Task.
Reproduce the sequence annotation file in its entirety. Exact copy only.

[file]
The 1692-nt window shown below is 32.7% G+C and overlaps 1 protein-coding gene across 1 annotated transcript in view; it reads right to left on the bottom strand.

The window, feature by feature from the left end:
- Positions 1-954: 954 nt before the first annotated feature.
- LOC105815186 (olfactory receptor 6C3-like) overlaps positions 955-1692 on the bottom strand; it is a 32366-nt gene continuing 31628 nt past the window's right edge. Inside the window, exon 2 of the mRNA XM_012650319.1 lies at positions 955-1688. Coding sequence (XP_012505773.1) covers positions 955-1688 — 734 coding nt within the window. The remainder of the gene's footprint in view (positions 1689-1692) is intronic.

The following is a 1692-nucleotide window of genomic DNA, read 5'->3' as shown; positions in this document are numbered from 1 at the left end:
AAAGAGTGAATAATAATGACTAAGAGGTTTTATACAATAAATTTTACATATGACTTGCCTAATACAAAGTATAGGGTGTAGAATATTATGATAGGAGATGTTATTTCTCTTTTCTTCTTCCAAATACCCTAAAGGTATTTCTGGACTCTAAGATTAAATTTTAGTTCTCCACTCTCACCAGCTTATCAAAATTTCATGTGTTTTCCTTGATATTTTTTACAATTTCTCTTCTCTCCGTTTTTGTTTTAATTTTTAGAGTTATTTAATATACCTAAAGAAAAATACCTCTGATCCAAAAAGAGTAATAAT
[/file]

The 1692-nt window shown below is 32.7% G+C and overlaps 1 protein-coding gene across 1 annotated transcript in view; it reads right to left on the bottom strand.

The window, feature by feature from the left end:
- Positions 1-954: 954 nt before the first annotated feature.
- LOC105815186 (olfactory receptor 6C3-like) overlaps positions 955-1692 on the bottom strand; it is a 32366-nt gene continuing 31628 nt past the window's right edge. Inside the window, exon 2 of the mRNA XM_012650319.1 lies at positions 955-1688. Coding sequence (XP_012505773.1) covers positions 955-1688 — 734 coding nt within the window. The remainder of the gene's footprint in view (positions 1689-1692) is intronic.

The following is a 1692-nucleotide window of genomic DNA, read 5'->3' as shown; positions in this document are numbered from 1 at the left end:
AAAGAGTGAATAATAATGACTAAGAGGTTTTATACAATAAATTTTACATATGACTTGCCTAATACAAAGTATAGGGTGTAGAATATTATGATAGGAGATGTTATTTCTCTTTTCTTCTTCCAAATACCCTAAAGGTATTTCTGGACTCTAAGATTAAATTTTAGTTCTCCACTCTCACCAGCTTATCAAAATTTCATGTGTTTTCCTTGATATTTTTTACAATTTCTCTTCTCTCCGTTTTTGTTTTAATTTTTAGAGTTATTTAATATACCTAAAGAAAAATACCTCTGATCCAAAAAGAGTAATAAT